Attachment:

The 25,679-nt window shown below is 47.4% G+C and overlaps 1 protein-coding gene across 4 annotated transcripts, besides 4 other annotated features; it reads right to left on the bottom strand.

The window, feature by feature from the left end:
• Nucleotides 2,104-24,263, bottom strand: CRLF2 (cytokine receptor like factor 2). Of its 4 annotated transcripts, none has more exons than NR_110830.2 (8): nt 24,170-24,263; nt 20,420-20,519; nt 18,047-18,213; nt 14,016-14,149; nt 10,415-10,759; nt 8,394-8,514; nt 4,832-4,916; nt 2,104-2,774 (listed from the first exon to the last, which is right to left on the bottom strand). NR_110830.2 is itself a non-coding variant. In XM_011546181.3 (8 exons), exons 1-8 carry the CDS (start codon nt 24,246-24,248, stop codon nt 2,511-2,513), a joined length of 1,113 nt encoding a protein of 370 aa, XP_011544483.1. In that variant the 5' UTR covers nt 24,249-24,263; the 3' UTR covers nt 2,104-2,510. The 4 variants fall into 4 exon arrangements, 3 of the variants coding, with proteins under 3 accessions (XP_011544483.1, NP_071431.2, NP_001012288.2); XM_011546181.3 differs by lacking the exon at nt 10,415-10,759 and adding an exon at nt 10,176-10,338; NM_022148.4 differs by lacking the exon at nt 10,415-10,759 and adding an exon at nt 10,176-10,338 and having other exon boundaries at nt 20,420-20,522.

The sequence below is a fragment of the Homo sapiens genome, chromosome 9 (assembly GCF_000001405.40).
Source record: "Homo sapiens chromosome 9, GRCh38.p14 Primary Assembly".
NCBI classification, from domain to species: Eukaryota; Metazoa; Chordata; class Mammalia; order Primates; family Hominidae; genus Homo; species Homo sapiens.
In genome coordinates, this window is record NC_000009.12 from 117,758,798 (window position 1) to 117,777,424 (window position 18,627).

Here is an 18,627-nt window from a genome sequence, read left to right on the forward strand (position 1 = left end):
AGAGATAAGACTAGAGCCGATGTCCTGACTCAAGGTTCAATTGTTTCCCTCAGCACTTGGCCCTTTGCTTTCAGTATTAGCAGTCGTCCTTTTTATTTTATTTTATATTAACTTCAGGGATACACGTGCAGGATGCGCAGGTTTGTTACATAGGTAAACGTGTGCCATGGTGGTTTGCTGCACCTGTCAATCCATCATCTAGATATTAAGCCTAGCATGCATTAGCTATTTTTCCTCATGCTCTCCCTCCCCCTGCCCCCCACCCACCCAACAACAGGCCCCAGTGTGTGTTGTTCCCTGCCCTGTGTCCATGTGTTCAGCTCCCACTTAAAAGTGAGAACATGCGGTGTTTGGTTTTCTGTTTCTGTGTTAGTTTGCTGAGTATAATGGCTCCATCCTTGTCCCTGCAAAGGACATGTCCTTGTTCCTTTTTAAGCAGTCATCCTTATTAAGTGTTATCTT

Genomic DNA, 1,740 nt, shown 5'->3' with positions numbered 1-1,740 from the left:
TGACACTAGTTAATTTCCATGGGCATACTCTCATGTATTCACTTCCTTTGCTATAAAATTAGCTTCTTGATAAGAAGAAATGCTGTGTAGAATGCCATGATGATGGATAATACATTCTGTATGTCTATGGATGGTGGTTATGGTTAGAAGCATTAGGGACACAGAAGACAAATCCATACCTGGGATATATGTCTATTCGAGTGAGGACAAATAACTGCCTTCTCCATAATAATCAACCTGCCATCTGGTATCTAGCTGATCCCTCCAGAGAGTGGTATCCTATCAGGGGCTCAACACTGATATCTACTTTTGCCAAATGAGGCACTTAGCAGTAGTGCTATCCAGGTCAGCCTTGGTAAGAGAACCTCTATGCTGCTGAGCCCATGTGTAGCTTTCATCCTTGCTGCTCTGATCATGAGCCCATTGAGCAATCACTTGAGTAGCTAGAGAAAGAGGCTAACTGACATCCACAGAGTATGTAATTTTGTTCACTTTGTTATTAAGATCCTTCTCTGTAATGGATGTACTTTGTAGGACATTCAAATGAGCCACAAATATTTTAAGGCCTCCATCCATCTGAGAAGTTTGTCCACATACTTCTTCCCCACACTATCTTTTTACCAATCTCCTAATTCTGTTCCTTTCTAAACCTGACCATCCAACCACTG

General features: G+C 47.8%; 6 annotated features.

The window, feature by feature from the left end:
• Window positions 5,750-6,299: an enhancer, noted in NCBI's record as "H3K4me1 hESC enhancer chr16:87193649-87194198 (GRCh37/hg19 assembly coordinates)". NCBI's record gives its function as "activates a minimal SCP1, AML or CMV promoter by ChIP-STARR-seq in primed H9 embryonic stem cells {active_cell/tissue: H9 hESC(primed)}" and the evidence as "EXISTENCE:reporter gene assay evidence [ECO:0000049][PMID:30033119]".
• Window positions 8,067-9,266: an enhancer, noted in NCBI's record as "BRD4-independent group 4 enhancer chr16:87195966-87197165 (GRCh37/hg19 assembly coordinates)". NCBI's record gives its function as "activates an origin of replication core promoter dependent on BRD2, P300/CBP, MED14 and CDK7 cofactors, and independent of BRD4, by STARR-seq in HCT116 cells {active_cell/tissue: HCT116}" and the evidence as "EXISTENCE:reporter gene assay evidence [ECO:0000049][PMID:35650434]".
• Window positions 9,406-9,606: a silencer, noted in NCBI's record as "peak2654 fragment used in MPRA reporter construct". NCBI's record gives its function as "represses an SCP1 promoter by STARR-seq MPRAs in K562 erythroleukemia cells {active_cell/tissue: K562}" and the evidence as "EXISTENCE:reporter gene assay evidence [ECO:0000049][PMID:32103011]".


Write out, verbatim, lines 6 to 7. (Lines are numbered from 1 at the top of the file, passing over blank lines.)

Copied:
NCBI classification, from domain to species: Eukaryota; Metazoa; Chordata; class Mammalia; order Primates; family Hominidae; genus Homo; species Homo sapiens.
In genome coordinates, this window is record NC_000009.12 from 117,758,798 (window position 1) to 117,777,424 (window position 18,627).